"I will run and you will walk."
Translation:jIqet 'ej bIyIt.
Klingon verbs don't mark tense, so it could be past, present or future. Most of the time, you can tell tense from context or time adverbs. But these beginning sentences are trying to keep it simple, so no context or adverbs. Thus, you can put any of the three tenses.
It's not blylt; it's bIyIt. Those are two capital i's, not lowercase L's.
A Klingon I (capital i) sounds like the "i" in English "it", more or less, so it sounds a bit like "bit-yit" without the -t- in the middle. (But not like "bee-yit"; the first syllable should still have the vowel of "bit" even though it doesn't have a consonant at the end -- not something that's possible in English.)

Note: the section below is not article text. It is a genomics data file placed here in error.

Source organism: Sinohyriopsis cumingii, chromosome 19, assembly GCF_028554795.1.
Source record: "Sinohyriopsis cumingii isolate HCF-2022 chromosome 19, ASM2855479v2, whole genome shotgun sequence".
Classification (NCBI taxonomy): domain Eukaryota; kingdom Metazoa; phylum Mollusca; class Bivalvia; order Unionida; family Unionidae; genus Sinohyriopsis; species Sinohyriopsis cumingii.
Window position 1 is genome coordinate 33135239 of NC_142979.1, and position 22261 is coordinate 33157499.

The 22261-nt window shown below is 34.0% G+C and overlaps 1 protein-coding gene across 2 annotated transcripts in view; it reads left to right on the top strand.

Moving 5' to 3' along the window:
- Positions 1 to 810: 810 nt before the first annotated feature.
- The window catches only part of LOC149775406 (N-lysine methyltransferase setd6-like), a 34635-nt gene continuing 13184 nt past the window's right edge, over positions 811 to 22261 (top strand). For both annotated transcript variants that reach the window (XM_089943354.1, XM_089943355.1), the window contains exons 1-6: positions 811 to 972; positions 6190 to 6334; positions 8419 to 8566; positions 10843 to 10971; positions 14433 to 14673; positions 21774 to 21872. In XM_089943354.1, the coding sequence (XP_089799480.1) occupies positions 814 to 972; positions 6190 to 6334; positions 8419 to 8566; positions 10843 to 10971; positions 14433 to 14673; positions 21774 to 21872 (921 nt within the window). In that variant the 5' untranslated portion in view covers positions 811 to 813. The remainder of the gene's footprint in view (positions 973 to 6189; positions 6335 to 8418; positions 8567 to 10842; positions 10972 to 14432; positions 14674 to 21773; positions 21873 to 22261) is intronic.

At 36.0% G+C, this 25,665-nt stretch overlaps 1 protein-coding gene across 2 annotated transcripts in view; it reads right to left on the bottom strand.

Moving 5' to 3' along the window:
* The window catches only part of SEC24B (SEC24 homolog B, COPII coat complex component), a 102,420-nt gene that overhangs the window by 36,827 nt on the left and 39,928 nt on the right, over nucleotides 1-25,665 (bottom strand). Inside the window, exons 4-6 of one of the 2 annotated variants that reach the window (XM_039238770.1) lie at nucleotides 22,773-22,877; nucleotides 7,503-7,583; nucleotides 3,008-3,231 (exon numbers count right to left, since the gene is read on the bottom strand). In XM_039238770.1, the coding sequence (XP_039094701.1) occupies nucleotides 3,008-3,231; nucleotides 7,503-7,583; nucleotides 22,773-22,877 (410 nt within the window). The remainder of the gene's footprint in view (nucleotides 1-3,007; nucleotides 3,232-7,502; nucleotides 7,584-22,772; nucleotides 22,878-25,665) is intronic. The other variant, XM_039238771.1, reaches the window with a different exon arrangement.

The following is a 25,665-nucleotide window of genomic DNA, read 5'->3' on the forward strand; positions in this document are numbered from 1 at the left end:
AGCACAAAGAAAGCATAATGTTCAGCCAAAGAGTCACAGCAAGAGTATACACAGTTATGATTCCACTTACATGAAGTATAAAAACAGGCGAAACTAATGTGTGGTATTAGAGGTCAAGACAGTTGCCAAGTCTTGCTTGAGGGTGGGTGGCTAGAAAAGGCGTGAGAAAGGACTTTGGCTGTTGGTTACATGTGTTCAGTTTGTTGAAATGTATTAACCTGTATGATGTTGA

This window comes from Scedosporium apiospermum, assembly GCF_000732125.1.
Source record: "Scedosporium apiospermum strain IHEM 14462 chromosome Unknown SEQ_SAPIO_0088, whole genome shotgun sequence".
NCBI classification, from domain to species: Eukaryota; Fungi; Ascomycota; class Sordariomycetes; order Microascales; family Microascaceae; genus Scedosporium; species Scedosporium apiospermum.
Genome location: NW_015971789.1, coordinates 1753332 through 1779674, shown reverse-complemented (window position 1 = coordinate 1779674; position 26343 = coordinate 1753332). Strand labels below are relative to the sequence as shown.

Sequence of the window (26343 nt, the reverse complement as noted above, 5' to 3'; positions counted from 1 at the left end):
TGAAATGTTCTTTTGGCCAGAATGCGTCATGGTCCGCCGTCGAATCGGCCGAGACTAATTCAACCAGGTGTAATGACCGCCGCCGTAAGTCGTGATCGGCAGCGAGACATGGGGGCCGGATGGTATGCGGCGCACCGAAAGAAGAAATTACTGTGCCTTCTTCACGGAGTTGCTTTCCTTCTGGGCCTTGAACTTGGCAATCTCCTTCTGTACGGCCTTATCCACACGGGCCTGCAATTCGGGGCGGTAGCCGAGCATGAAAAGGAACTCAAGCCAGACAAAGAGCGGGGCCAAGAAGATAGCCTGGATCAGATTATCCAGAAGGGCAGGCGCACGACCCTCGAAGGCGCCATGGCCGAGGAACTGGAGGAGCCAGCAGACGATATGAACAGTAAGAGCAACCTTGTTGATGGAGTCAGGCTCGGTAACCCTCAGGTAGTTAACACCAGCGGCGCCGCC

Klingon y is never a vowel. It's always the consonant/semivowel/glide (whatever you want to call it) in "yes" or "yellow" or "you".
It is called "Klingon Text-to-speech engine" from D.L. Younge Mallo. You can find it in the Google Playstore and you can also download the dictonary for klingon with is both german and english (dont know why two in one). To have the sound you will also need the tool app.
The Text-to-speech engine is a tool so you won't find it as an app it will ne installed on yoyr cellphone and you will be able to use it but you wont see it like other apps.